Hmm. It occurs to me that I was not putting it into a JAR file, but subbing it for the clock texture in a texture pack. This texture pack also has a clock.png.mcmeta file, which seems to refer to the number of frames. I downloaded the new texture, and will experiment a bit. Hmm. Renaming the original clock.png.mcmeta file gets total failure -- purple-and-black. Putting it back, the new clock reads 12 (white) just after sundown. --Mental Mouse 13:04, 24 July 2013 (UTC)
Putting it in a texture -- or rather, resource -- pack is precisely what you're meant to do with it, so I'm not sure what the problem is. As for the rest, the updated file doesn't require any renaming, so you don't need to worry about that kind of thing. The mcmeta should of course be totally left alone; as long as a standard copy of it is present in the /textures/items folder of the resource pack along with the clock, that's all you need -- Sorceror Nobody 16:12, 24 July 2013 (UTC)
EDIT: Actually, don't know whether this is an issue or not, but the texture is 32x32. HD textures are, I believe, supported just fine by default (have been since...1.5?) but are you mixing the 32x32 with everything else being 16x16, or anything like that? I don't know whether that would cause problems. I don't see why it would, but you never know -- Sorceror Nobody 16:39, 24 July 2013 (UTC)
The pack I'm using is the LAR texture pack, which I think is 16x16. The clock is displaying a 2-digit number on a reasonably-shaped clockface (and I haven't seen any ":00". Unless you do have the :00 in the texture, I think that means it's fitting in OK. --Mental Mouse 20:19, 24 July 2013 (UTC)
Yeah it's fine, there's no :00 because it'd be redundant when it only displays the hour. And also a pain to squeeze into the display. It just has the full time format in the table to make the meaning clearer. So, still having the same problem? -- Sorceror Nobody 21:08, 24 July 2013 (UTC)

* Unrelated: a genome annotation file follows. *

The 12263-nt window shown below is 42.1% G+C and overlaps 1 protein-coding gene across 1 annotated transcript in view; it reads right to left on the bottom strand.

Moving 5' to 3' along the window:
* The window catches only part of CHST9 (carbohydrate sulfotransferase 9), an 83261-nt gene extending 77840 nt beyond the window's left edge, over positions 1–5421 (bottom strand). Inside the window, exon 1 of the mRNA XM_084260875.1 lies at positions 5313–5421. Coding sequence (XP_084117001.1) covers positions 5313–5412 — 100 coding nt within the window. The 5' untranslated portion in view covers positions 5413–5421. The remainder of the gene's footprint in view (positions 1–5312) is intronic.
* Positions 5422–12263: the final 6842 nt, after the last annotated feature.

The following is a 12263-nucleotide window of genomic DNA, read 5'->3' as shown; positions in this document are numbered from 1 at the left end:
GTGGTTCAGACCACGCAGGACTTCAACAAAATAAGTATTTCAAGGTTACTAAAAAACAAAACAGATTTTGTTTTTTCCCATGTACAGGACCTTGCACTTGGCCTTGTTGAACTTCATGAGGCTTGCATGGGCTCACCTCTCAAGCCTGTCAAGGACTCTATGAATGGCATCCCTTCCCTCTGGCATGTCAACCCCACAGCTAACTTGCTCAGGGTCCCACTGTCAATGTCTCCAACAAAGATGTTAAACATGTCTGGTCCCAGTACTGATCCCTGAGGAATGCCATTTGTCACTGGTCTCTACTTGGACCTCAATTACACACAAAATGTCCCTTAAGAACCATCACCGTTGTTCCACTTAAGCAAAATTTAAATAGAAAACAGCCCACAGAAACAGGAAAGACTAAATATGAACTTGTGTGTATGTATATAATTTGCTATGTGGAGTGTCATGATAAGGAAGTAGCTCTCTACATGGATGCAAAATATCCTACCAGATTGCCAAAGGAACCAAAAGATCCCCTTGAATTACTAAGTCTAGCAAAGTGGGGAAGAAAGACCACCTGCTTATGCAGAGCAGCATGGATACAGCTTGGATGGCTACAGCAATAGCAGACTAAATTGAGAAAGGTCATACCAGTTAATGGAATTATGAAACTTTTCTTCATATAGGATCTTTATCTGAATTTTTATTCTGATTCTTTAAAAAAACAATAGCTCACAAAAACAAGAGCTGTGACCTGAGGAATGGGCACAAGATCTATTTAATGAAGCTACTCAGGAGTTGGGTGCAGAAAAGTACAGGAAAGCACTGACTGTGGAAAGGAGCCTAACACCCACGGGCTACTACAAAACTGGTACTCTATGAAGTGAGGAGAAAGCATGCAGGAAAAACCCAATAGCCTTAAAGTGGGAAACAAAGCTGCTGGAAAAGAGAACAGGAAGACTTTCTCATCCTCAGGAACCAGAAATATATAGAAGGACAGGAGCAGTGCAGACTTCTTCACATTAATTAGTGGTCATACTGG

I think so... I haven't spent enough time with either texture to map out the correspondence, that is, whether it's a straight offset (Minecraft time zones?) or if it's actually on the wrong cycle length. (My meager two observations seem to support the former.) --Mental Mouse 21:20, 24 July 2013 (UTC) ETA: Nope, not just an offset. Where it was reading 12 at dusk, it's not reading 13 at noon. --Mental Mouse 21:49, 24 July 2013 (UTC)
How very od- wait. You're expecting 13 at noon from 12 at dusk? It should read 18 at dusk and 12 at noon. With an offset putting 12 at dusk, that'd be 6 at noon. Did you mistype? .-.
And in any case, there is simply no way it can be failing to display 12 at noon. Noon is frame 0 of the 'animation'! It's the one time that absolutely must be correct even if everything else is askew! <_> -- Sorceror Nobody 21:56, 24 July 2013 (UTC)
Yes, I mistyped "not" for "now". It seems to be going back and forth between 12 and 13 over the course of a day -- mostly 12 at day. And how is noon the start of the animation, when dawn is tick 1 of the day? Are you sure this can use the .mcmeta file for another texture file's clock? For comparision, the file I'm using starts with { "animation": { "frames": [ and then counts from 0 to 59 before closing the brackets. --Mental Mouse 23:04, 24 July 2013 (UTC)
Ah. Bingo. That isn't a correct mcmeta file for the clock, period. The default clock dial would probably be malfunctioning as well, with that. But the bigger issue is actually sort of hilarious: you've got it sampling 60 frames... out of 1200. No wonder it's only giving you 12:00 and 13:00! So, there's your problem. The mcmeta should have no frame parameters or anything in it -- the clock and compass aren't actually animations, you see. They only need an mcmeta file at all so Minecraft knows to break it into frames rather than the game staring blankly at a texture file that's taller than it is wide :P
Remove almost everything to leave just {"animation":{}} and it should work. And tomorrow, I'll probably change my download link to include the correct mcmeta anyway so anyone downloading it is sure to have the right thing -- Sorceror Nobody 23:54, 24 July 2013 (UTC)
EDIT: As for why frame zero is noon, it just is. That's simply how Minecraft aligns the frames with the time. Same as frame zero for the compass is the needle pointing, iirc, straight backwards -- Sorceror Nobody 00:51, 25 July 2013 (UTC)
OK, I made the change, and now the clock is working! Thanks! --Mental Mouse 17:52, 25 July 2013 (UTC)